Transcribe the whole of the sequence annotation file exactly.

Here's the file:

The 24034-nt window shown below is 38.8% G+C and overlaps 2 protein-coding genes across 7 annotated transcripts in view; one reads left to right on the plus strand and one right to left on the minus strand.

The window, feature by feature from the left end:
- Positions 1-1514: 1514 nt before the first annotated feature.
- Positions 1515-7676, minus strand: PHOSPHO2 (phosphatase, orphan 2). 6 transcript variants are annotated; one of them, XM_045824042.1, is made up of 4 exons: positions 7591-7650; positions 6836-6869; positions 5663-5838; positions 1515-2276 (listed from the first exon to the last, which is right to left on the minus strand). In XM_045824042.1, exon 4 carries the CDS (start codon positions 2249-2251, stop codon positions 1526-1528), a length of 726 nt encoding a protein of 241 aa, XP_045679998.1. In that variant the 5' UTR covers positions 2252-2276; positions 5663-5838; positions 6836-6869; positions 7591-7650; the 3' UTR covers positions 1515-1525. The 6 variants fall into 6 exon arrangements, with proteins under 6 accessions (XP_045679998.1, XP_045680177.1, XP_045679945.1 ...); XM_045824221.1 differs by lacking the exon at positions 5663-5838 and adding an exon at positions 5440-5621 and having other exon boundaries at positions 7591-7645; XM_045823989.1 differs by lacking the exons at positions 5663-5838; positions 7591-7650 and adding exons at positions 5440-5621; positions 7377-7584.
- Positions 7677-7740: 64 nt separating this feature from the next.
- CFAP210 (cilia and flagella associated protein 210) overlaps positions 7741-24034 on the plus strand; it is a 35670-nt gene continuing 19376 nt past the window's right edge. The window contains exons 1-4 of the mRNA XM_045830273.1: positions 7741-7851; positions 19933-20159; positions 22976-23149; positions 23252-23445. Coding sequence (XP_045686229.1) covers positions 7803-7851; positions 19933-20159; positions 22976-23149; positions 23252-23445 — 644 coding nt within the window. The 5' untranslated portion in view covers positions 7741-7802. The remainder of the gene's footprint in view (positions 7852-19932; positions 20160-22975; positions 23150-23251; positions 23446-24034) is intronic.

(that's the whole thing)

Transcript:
The 24034-nt window shown below is 38.8% G+C and overlaps 2 protein-coding genes across 7 annotated transcripts in view; one reads left to right on the plus strand and one right to left on the minus strand.

The window, feature by feature from the left end:
- Positions 1-1514: 1514 nt before the first annotated feature.
- Positions 1515-7676, minus strand: PHOSPHO2 (phosphatase, orphan 2). 6 transcript variants are annotated; one of them, XM_045824042.1, is made up of 4 exons: positions 7591-7650; positions 6836-6869; positions 5663-5838; positions 1515-2276 (listed from the first exon to the last, which is right to left on the minus strand). In XM_045824042.1, exon 4 carries the CDS (start codon positions 2249-2251, stop codon positions 1526-1528), a length of 726 nt encoding a protein of 241 aa, XP_045679998.1. In that variant the 5' UTR covers positions 2252-2276; positions 5663-5838; positions 6836-6869; positions 7591-7650; the 3' UTR covers positions 1515-1525. The 6 variants fall into 6 exon arrangements, with proteins under 6 accessions (XP_045679998.1, XP_045680177.1, XP_045679945.1 ...); XM_045824221.1 differs by lacking the exon at positions 5663-5838 and adding an exon at positions 5440-5621 and having other exon boundaries at positions 7591-7645; XM_045823989.1 differs by lacking the exons at positions 5663-5838; positions 7591-7650 and adding exons at positions 5440-5621; positions 7377-7584.
- Positions 7677-7740: 64 nt separating this feature from the next.
- CFAP210 (cilia and flagella associated protein 210) overlaps positions 7741-24034 on the plus strand; it is a 35670-nt gene continuing 19376 nt past the window's right edge. The window contains exons 1-4 of the mRNA XM_045830273.1: positions 7741-7851; positions 19933-20159; positions 22976-23149; positions 23252-23445. Coding sequence (XP_045686229.1) covers positions 7803-7851; positions 19933-20159; positions 22976-23149; positions 23252-23445 — 644 coding nt within the window. The 5' untranslated portion in view covers positions 7741-7802. The remainder of the gene's footprint in view (positions 7852-19932; positions 20160-22975; positions 23150-23251; positions 23446-24034) is intronic.